Becky Sharp (1935) B
Rouben Mamoulian was assigned to direct “Becky Sharp,” when the original filmmaker, Lowell Sharman, died.
Miriam Hopkins plays the titular (anti) heroine of William Makepeace Thackeray’s well respected novel, “Vanity Fair,” an enchanting woman who intrigues her way around Europe during Napoleon era.
The film’s chief fame derives from its claim to be the first Hollywood feature to be shot in three-color Technicolor process. The new, untried process may explain the lack of fluency in the camera work and the often too strong and harsh lighting, which overshadows the sets and costumes.
The third (and best) screen version–Joyce Compton and Myrna Loy had previously played the part–of “Vanity Fair” was a troubled production from the get-go. Begun in 1934 with Lowell Sherman as director, “Becky Sharp” was forced to shut down production when Sherman died.
As a drama, this curiosity item is too episodic—its narrative unfolds as a series of set pieces lifted from the much-honored book
A resourceful, self-abosrbed young lady, Becky Sharp manages to survive all kinds of setbacks and deprivations in the years following Napoleon’s defeat at Waterloo.
In her efforts to advance herself, Becky meets several men, including the Marquis of Steyne (Cedric Hardwicke), Joseph Sedley (Nigel Bruce), Rawdon Crawley (Alan Mowbray), and George Osborne (G. P. Huntley Jr.). In due course, she rises to the top of British society, only to tumble and fall into the humiliation of singing for her supper in a cheap beer hall.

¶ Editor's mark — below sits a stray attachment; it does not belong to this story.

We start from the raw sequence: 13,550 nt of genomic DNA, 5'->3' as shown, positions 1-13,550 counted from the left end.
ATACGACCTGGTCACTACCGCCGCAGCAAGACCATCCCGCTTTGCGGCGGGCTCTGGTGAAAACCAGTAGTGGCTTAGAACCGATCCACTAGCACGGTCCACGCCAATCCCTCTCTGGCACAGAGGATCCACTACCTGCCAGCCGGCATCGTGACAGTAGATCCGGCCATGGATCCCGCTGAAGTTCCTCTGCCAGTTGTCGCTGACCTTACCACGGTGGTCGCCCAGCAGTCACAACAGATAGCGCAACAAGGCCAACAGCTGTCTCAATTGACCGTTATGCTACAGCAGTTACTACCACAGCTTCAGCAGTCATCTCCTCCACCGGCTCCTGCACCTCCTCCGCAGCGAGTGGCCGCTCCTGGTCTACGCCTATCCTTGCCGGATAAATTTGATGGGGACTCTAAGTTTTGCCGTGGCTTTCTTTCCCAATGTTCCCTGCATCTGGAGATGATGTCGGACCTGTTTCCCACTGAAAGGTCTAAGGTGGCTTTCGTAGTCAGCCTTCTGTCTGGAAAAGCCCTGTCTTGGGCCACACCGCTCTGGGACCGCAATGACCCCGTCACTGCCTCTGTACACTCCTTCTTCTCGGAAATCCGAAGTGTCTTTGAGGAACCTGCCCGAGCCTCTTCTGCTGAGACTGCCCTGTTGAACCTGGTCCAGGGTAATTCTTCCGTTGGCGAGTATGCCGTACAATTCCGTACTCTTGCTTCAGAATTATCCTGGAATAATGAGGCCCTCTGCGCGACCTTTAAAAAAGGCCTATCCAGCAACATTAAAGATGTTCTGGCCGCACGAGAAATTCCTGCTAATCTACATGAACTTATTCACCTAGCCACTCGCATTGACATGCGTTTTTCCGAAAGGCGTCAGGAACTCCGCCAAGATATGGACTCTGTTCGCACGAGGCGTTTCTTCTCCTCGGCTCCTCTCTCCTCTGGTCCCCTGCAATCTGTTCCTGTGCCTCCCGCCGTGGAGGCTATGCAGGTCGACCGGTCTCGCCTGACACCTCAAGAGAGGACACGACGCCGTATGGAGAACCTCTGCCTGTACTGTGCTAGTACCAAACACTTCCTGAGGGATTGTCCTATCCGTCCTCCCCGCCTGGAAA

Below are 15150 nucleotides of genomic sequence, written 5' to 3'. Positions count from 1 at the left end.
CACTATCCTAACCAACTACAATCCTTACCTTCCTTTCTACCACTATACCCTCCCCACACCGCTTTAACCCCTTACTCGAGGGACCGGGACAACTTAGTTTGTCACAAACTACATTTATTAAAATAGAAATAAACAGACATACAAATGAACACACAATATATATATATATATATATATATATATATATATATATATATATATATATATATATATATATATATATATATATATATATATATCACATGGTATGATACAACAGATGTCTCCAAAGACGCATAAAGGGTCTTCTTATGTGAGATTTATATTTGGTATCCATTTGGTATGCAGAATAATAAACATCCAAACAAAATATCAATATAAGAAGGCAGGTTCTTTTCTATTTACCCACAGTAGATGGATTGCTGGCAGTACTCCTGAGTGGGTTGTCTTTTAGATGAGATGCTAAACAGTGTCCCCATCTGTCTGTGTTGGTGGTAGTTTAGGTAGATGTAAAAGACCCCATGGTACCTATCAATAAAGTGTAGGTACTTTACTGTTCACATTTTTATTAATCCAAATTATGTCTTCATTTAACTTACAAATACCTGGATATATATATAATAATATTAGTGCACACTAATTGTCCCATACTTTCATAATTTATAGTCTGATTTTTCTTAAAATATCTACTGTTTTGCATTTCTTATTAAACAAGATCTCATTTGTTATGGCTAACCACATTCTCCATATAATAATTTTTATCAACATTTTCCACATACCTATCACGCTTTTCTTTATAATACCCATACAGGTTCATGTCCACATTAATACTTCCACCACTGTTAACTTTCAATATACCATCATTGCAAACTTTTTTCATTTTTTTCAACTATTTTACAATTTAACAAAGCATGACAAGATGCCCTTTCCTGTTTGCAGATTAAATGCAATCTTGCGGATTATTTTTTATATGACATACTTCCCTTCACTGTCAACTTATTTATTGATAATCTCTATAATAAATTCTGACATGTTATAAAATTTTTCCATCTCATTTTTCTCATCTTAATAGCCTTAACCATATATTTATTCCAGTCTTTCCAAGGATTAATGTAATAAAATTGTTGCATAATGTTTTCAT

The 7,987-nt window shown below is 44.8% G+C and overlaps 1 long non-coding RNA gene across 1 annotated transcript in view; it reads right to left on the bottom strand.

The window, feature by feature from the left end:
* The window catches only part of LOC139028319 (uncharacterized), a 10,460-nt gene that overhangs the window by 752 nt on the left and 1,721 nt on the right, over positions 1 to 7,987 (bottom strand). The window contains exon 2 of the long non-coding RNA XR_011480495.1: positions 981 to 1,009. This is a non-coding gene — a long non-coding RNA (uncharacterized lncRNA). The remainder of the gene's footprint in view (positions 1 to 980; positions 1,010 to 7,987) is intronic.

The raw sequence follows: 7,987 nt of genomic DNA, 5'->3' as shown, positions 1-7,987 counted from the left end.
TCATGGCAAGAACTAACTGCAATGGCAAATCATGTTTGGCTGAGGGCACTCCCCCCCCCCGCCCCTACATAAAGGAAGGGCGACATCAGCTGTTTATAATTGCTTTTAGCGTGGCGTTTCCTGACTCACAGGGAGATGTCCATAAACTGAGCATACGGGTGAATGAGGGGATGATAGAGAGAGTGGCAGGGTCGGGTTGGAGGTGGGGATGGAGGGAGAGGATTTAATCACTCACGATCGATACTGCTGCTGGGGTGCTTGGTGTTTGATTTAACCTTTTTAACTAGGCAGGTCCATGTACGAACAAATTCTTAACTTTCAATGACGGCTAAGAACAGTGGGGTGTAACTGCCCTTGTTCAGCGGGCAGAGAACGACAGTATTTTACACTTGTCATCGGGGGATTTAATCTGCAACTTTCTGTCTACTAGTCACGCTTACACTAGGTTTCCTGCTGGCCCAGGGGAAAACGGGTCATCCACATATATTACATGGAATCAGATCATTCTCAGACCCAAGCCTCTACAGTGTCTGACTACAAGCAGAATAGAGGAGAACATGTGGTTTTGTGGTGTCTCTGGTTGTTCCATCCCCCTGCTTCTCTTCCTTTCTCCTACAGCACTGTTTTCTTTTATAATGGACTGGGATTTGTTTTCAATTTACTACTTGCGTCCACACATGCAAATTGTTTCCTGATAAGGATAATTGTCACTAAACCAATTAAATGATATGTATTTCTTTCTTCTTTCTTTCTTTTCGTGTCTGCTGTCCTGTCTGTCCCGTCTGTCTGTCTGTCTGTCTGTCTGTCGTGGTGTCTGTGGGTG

However, Becky is not the type of woman to be defeated or stay down for long. The tale ends on an ambiguous note, never suggesting that Becky would eventually settle down to a life of piety, as she does in the novel.
Mamoulien, an inventive director, exploited the new color process to the utmost, especially during the opening Brussels Ball sequence.
Hopkins excelled in playing strong, often predatory roles, but her character here, as scripted, is over the top and not modulated enough. Even so, Hopkins received a Best Actress Oscar nod (her only nomination).
Ultimately, this “Becky Sharp” was not good enough to lure audiences to see it—despite the innovation of color.
Oscar Nominations: 1
Actress: Miriam Hopkins
Oscar Awards: None
The winner of the Best Actress Oscar was Bette Davis for “Dangerous.”
Until its archival restoration, “Becky Sharp” was available only in a shortened, two-color version, which had the negative effect of diminishing the film’s strengths and overemphasizing its weaknesses.
Running time: 83 Minutes.
Screenplay: Francis Edward Faragoh.
Released January 1, 1935.
On DVD: Jun 22, 2004
Miriam Hopkins as Becky Sharp
Cedric Hardwicke as Marquis of Steyne
Nigel Bruce as Joseph Sedley
Billie Burke as Lady Bareacres
Frances Dee as Amelia Sedley
Alison Skipworth as Miss Crowley
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